On July 3rd, the Buffalo Law Journal published an column with the incredibly dubious headline Fighting Back Against Patent Trolls. The piece, co-authored by David Principe and David Rudroff, both lawyers at the Buffalo, NY-based law firm Phillips Lytle, looks through recent Supreme Court case law as well as Congressional legislation and offers tips to patent infringement defendants on how those recent developments have “made it easier than ever to fight back against this unfair practice.” That unfair practice, of course, being the enforcement of an intellectual property right against someone who is infringing on that property.
Principe and Rudroff unfortunately regurgitate much of the misguided dialogue, which has done nothing to serve this country except to decimate its patent system in recent years. In the view of the authors, patent trolls, or patent assertion entities (PAEs) (which the authors note is the less pejorative term), provide no market value and often enforce software or business method patents which have questionable validity. Of course, it is worth noting that in its 2016 study on PAEs, the Obama Federal Trade Commission called the term “patent troll” both unhelpful and prejudicial, and also specifically recognized that PAEs can and do play a valuable role in the market. So the conclusions of Principe and Rudroff are not supported by even an FTC study commissioned for the purpose of condemning patent trolls.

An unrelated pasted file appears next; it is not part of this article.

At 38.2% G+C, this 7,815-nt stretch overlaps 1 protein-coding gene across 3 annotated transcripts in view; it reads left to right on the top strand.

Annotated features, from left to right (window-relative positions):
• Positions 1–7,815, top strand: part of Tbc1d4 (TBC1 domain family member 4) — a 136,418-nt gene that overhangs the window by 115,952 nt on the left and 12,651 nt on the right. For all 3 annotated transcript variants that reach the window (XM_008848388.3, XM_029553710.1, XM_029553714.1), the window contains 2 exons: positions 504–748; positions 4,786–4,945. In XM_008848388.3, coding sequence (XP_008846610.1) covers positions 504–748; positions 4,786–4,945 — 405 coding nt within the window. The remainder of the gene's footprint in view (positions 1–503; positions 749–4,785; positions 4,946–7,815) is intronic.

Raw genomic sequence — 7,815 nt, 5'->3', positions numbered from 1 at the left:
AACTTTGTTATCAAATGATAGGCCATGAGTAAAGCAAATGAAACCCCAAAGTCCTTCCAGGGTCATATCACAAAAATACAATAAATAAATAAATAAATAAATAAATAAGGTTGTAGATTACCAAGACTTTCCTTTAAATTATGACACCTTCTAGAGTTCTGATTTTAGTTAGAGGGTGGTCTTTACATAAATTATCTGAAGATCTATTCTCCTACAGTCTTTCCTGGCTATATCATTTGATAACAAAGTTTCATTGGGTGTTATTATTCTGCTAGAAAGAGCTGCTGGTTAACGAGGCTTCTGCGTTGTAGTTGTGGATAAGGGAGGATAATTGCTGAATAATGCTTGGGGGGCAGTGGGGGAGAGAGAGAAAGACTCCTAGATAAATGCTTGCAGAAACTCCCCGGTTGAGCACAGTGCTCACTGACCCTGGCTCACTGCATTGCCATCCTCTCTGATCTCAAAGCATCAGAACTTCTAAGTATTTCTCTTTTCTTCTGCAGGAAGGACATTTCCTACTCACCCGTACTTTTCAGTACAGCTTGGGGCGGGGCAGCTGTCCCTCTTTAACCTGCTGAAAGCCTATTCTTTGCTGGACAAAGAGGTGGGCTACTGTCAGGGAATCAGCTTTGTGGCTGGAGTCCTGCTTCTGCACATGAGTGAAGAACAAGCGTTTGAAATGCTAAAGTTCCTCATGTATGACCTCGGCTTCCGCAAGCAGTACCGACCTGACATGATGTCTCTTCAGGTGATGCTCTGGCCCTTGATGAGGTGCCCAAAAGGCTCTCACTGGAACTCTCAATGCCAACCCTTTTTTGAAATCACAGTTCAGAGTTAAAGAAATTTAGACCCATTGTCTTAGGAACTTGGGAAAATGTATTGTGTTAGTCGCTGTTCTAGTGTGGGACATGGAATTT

It’s rather curious for either of these attorneys to be putting their name on a piece designed to stoke fears regarding the owners of property rights.
Rudroff, a commercial lawyer at Phillips Lytle whose practice involves patent and trademark infringement cases, would seem to have a bit more reason to cater to the efficient infringement crowd. According to information collected through Lex Machina, Rudroff is one of the attorneys on record representing patent infringement defendant MIFAB Incorporated in a patent suit brought by W.D. Manor Mechanical Contractors Inc. currently ongoing in the Northern District of Illinois. According to Lex Machina, that is the only case involving either trademark or patent infringement claims in which Rudroff has appeared as counsel, so perhaps his lack of experience led him into the patent troll debate.